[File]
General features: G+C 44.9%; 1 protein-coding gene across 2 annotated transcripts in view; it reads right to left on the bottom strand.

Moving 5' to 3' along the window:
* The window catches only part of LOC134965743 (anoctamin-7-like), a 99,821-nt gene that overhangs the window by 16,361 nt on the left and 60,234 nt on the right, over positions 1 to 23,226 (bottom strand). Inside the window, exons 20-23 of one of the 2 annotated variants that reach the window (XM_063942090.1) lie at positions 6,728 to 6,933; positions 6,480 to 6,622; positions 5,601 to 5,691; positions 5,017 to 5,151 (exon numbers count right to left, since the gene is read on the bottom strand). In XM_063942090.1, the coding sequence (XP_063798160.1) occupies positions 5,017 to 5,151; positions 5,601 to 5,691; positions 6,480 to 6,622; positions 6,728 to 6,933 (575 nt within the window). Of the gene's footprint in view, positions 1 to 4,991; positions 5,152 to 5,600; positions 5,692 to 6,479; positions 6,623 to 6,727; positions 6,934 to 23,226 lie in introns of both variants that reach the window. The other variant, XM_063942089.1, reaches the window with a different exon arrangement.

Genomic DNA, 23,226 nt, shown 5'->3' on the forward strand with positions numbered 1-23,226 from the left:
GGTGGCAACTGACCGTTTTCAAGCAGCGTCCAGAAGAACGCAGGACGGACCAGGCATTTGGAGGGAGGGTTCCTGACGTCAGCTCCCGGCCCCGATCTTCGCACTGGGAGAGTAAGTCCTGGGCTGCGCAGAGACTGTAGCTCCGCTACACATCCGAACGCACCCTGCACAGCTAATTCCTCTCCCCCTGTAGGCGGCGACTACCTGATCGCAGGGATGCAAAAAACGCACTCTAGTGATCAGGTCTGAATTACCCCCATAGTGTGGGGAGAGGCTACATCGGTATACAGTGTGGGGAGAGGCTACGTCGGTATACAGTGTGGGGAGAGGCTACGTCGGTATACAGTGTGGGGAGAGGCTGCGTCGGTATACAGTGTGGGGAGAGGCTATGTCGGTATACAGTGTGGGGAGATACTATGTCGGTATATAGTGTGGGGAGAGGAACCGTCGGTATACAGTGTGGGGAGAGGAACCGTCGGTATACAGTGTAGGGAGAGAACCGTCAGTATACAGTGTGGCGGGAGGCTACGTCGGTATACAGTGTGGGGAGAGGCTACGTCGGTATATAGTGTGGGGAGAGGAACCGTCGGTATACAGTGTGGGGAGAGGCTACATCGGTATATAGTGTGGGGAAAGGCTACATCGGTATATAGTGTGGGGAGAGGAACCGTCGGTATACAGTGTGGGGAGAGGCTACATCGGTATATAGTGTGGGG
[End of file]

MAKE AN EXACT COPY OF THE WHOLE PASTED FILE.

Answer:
General features: G+C 44.9%; 1 protein-coding gene across 2 annotated transcripts in view; it reads right to left on the bottom strand.

Moving 5' to 3' along the window:
* The window catches only part of LOC134965743 (anoctamin-7-like), a 99,821-nt gene that overhangs the window by 16,361 nt on the left and 60,234 nt on the right, over positions 1 to 23,226 (bottom strand). Inside the window, exons 20-23 of one of the 2 annotated variants that reach the window (XM_063942090.1) lie at positions 6,728 to 6,933; positions 6,480 to 6,622; positions 5,601 to 5,691; positions 5,017 to 5,151 (exon numbers count right to left, since the gene is read on the bottom strand). In XM_063942090.1, the coding sequence (XP_063798160.1) occupies positions 5,017 to 5,151; positions 5,601 to 5,691; positions 6,480 to 6,622; positions 6,728 to 6,933 (575 nt within the window). Of the gene's footprint in view, positions 1 to 4,991; positions 5,152 to 5,600; positions 5,692 to 6,479; positions 6,623 to 6,727; positions 6,934 to 23,226 lie in introns of both variants that reach the window. The other variant, XM_063942089.1, reaches the window with a different exon arrangement.

Genomic DNA, 23,226 nt, shown 5'->3' on the forward strand with positions numbered 1-23,226 from the left:
GGTGGCAACTGACCGTTTTCAAGCAGCGTCCAGAAGAACGCAGGACGGACCAGGCATTTGGAGGGAGGGTTCCTGACGTCAGCTCCCGGCCCCGATCTTCGCACTGGGAGAGTAAGTCCTGGGCTGCGCAGAGACTGTAGCTCCGCTACACATCCGAACGCACCCTGCACAGCTAATTCCTCTCCCCCTGTAGGCGGCGACTACCTGATCGCAGGGATGCAAAAAACGCACTCTAGTGATCAGGTCTGAATTACCCCCATAGTGTGGGGAGAGGCTACATCGGTATACAGTGTGGGGAGAGGCTACGTCGGTATACAGTGTGGGGAGAGGCTACGTCGGTATACAGTGTGGGGAGAGGCTGCGTCGGTATACAGTGTGGGGAGAGGCTATGTCGGTATACAGTGTGGGGAGATACTATGTCGGTATATAGTGTGGGGAGAGGAACCGTCGGTATACAGTGTGGGGAGAGGAACCGTCGGTATACAGTGTAGGGAGAGAACCGTCAGTATACAGTGTGGCGGGAGGCTACGTCGGTATACAGTGTGGGGAGAGGCTACGTCGGTATATAGTGTGGGGAGAGGAACCGTCGGTATACAGTGTGGGGAGAGGCTACATCGGTATATAGTGTGGGGAAAGGCTACATCGGTATATAGTGTGGGGAGAGGAACCGTCGGTATACAGTGTGGGGAGAGGCTACATCGGTATATAGTGTGGGG